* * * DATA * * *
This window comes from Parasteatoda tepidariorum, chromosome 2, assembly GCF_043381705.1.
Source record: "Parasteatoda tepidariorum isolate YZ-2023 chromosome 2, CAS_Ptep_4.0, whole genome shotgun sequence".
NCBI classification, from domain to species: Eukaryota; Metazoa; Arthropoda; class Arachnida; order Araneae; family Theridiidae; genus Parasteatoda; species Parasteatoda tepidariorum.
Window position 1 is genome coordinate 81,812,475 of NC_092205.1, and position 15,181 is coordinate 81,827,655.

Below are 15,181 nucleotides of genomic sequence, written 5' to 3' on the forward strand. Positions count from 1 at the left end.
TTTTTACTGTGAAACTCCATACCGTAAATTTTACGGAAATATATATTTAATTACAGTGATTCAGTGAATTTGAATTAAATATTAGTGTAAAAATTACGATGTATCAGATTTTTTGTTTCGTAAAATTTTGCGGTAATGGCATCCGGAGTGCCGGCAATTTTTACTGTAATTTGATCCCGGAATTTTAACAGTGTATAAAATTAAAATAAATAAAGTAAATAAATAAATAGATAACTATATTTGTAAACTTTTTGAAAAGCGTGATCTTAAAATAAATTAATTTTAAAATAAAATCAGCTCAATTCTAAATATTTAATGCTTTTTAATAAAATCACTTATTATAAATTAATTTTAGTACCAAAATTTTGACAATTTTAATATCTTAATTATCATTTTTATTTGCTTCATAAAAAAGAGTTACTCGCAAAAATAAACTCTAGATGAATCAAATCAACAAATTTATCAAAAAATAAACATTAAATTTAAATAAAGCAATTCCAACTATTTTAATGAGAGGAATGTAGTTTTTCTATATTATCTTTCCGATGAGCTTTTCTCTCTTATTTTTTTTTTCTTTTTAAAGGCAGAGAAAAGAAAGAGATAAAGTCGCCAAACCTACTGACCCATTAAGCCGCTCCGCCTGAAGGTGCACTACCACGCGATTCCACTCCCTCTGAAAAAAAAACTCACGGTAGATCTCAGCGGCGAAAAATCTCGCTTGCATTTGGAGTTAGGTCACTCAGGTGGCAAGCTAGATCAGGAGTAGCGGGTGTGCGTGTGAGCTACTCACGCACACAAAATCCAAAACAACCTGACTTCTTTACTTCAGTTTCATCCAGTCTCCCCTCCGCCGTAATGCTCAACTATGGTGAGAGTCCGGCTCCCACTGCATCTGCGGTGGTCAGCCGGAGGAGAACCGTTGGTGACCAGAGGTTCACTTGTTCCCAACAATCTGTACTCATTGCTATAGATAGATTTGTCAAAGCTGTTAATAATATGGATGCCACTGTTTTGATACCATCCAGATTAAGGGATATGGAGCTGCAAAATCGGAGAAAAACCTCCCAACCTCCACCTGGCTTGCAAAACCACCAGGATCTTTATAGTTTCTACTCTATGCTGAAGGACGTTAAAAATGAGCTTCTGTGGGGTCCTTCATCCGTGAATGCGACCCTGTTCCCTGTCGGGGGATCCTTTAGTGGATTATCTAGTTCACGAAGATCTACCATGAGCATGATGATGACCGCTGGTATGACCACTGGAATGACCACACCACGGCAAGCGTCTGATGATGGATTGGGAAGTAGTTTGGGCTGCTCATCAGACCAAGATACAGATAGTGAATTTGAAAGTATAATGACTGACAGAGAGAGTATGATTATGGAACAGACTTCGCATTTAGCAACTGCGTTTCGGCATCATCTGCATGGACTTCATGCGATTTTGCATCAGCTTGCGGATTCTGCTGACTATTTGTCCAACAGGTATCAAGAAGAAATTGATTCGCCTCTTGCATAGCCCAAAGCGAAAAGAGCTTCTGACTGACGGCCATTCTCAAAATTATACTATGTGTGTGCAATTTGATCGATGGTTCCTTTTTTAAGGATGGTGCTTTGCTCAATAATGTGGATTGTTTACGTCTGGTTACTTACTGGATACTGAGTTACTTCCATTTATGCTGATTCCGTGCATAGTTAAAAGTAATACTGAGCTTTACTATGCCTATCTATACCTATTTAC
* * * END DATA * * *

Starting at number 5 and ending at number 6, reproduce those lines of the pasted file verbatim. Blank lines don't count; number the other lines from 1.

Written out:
Below are 15,181 nucleotides of genomic sequence, written 5' to 3' on the forward strand. Positions count from 1 at the left end.
TTTTTACTGTGAAACTCCATACCGTAAATTTTACGGAAATATATATTTAATTACAGTGATTCAGTGAATTTGAATTAAATATTAGTGTAAAAATTACGATGTATCAGATTTTTTGTTTCGTAAAATTTTGCGGTAATGGCATCCGGAGTGCCGGCAATTTTTACTGTAATTTGATCCCGGAATTTTAACAGTGTATAAAATTAAAATAAATAAAGTAAATAAATAAATAGATAACTATATTTGTAAACTTTTTGAAAAGCGTGATCTTAAAATAAATTAATTTTAAAATAAAATCAGCTCAATTCTAAATATTTAATGCTTTTTAATAAAATCACTTATTATAAATTAATTTTAGTACCAAAATTTTGACAATTTTAATATCTTAATTATCATTTTTATTTGCTTCATAAAAAAGAGTTACTCGCAAAAATAAACTCTAGATGAATCAAATCAACAAATTTATCAAAAAATAAACATTAAATTTAAATAAAGCAATTCCAACTATTTTAATGAGAGGAATGTAGTTTTTCTATATTATCTTTCCGATGAGCTTTTCTCTCTTATTTTTTTTTTCTTTTTAAAGGCAGAGAAAAGAAAGAGATAAAGTCGCCAAACCTACTGACCCATTAAGCCGCTCCGCCTGAAGGTGCACTACCACGCGATTCCACTCCCTCTGAAAAAAAAACTCACGGTAGATCTCAGCGGCGAAAAATCTCGCTTGCATTTGGAGTTAGGTCACTCAGGTGGCAAGCTAGATCAGGAGTAGCGGGTGTGCGTGTGAGCTACTCACGCACACAAAATCCAAAACAACCTGACTTCTTTACTTCAGTTTCATCCAGTCTCCCCTCCGCCGTAATGCTCAACTATGGTGAGAGTCCGGCTCCCACTGCATCTGCGGTGGTCAGCCGGAGGAGAACCGTTGGTGACCAGAGGTTCACTTGTTCCCAACAATCTGTACTCATTGCTATAGATAGATTTGTCAAAGCTGTTAATAATATGGATGCCACTGTTTTGATACCATCCAGATTAAGGGATATGGAGCTGCAAAATCGGAGAAAAACCTCCCAACCTCCACCTGGCTTGCAAAACCACCAGGATCTTTATAGTTTCTACTCTATGCTGAAGGACGTTAAAAATGAGCTTCTGTGGGGTCCTTCATCCGTGAATGCGACCCTGTTCCCTGTCGGGGGATCCTTTAGTGGATTATCTAGTTCACGAAGATCTACCATGAGCATGATGATGACCGCTGGTATGACCACTGGAATGACCACACCACGGCAAGCGTCTGATGATGGATTGGGAAGTAGTTTGGGCTGCTCATCAGACCAAGATACAGATAGTGAATTTGAAAGTATAATGACTGACAGAGAGAGTATGATTATGGAACAGACTTCGCATTTAGCAACTGCGTTTCGGCATCATCTGCATGGACTTCATGCGATTTTGCATCAGCTTGCGGATTCTGCTGACTATTTGTCCAACAGGTATCAAGAAGAAATTGATTCGCCTCTTGCATAGCCCAAAGCGAAAAGAGCTTCTGACTGACGGCCATTCTCAAAATTATACTATGTGTGTGCAATTTGATCGATGGTTCCTTTTTTAAGGATGGTGCTTTGCTCAATAATGTGGATTGTTTACGTCTGGTTACTTACTGGATACTGAGTTACTTCCATTTATGCTGATTCCGTGCATAGTTAAAAGTAATACTGAGCTTTACTATGCCTATCTATACCTATTTAC